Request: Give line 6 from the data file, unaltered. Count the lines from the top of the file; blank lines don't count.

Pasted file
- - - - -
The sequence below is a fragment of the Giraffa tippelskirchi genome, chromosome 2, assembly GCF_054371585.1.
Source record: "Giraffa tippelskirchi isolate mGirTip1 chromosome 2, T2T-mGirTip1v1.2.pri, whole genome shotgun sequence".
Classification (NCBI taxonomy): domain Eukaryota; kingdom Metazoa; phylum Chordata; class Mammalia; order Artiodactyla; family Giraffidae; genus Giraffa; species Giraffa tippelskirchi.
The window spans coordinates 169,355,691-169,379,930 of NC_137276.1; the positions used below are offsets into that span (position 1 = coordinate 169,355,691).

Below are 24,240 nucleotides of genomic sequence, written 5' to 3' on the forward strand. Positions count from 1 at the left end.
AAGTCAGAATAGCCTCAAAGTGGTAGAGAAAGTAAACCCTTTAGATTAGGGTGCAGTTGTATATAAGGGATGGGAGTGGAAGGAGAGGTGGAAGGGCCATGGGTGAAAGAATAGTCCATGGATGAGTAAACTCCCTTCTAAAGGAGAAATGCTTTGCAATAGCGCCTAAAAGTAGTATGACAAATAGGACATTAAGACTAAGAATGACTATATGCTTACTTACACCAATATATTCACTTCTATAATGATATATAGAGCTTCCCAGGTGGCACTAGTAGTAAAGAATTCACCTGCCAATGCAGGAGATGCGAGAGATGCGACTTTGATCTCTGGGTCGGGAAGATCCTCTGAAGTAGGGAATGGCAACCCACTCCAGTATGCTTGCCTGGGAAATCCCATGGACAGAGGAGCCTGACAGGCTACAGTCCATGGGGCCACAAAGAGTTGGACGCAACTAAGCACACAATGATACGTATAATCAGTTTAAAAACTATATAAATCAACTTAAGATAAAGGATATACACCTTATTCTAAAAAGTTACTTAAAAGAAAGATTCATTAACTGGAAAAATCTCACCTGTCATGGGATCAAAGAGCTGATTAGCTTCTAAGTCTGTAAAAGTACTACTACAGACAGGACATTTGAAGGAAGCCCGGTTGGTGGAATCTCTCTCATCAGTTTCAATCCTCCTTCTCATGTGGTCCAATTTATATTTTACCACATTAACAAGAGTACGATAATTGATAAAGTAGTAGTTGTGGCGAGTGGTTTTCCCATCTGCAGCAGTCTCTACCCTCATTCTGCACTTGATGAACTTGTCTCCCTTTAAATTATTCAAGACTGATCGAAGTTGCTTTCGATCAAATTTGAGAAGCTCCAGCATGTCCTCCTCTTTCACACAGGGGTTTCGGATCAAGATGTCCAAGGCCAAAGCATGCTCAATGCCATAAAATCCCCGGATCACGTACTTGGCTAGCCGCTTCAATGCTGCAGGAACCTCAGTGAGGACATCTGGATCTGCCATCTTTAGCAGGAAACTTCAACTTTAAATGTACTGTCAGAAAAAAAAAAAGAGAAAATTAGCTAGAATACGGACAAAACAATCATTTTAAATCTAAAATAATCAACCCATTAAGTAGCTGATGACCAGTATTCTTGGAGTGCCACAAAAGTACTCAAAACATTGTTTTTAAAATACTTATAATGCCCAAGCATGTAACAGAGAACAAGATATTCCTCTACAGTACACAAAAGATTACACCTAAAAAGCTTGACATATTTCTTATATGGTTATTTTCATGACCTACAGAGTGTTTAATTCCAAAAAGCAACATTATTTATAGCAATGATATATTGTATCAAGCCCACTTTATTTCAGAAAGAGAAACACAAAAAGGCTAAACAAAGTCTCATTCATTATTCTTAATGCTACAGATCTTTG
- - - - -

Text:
AAGTCAGAATAGCCTCAAAGTGGTAGAGAAAGTAAACCCTTTAGATTAGGGTGCAGTTGTATATAAGGGATGGGAGTGGAAGGAGAGGTGGAAGGGCCATGGGTGAAAGAATAGTCCATGGATGAGTAAACTCCCTTCTAAAGGAGAAATGCTTTGCAATAGCGCCTAAAAGTAGTATGACAAATAGGACATTAAGACTAAGAATGACTATATGCTTACTTACACCAATATATTCACTTCTATAATGATATATAGAGCTTCCCAGGTGGCACTAGTAGTAAAGAATTCACCTGCCAATGCAGGAGATGCGAGAGATGCGACTTTGATCTCTGGGTCGGGAAGATCCTCTGAAGTAGGGAATGGCAACCCACTCCAGTATGCTTGCCTGGGAAATCCCATGGACAGAGGAGCCTGACAGGCTACAGTCCATGGGGCCACAAAGAGTTGGACGCAACTAAGCACACAATGATACGTATAATCAGTTTAAAAACTATATAAATCAACTTAAGATAAAGGATATACACCTTATTCTAAAAAGTTACTTAAAAGAAAGATTCATTAACTGGAAAAATCTCACCTGTCATGGGATCAAAGAGCTGATTAGCTTCTAAGTCTGTAAAAGTACTACTACAGACAGGACATTTGAAGGAAGCCCGGTTGGTGGAATCTCTCTCATCAGTTTCAATCCTCCTTCTCATGTGGTCCAATTTATATTTTACCACATTAACAAGAGTACGATAATTGATAAAGTAGTAGTTGTGGCGAGTGGTTTTCCCATCTGCAGCAGTCTCTACCCTCATTCTGCACTTGATGAACTTGTCTCCCTTTAAATTATTCAAGACTGATCGAAGTTGCTTTCGATCAAATTTGAGAAGCTCCAGCATGTCCTCCTCTTTCACACAGGGGTTTCGGATCAAGATGTCCAAGGCCAAAGCATGCTCAATGCCATAAAATCCCCGGATCACGTACTTGGCTAGCCGCTTCAATGCTGCAGGAACCTCAGTGAGGACATCTGGATCTGCCATCTTTAGCAGGAAACTTCAACTTTAAATGTACTGTCAGAAAAAAAAAAAGAGAAAATTAGCTAGAATACGGACAAAACAATCATTTTAAATCTAAAATAATCAACCCATTAAGTAGCTGATGACCAGTATTCTTGGAGTGCCACAAAAGTACTCAAAACATTGTTTTTAAAATACTTATAATGCCCAAGCATGTAACAGAGAACAAGATATTCCTCTACAGTACACAAAAGATTACACCTAAAAAGCTTGACATATTTCTTATATGGTTATTTTCATGACCTACAGAGTGTTTAATTCCAAAAAGCAACATTATTTATAGCAATGATATATTGTATCAAGCCCACTTTATTTCAGAAAGAGAAACACAAAAAGGCTAAACAAAGTCTCATTCATTATTCTTAATGCTACAGATCTTTG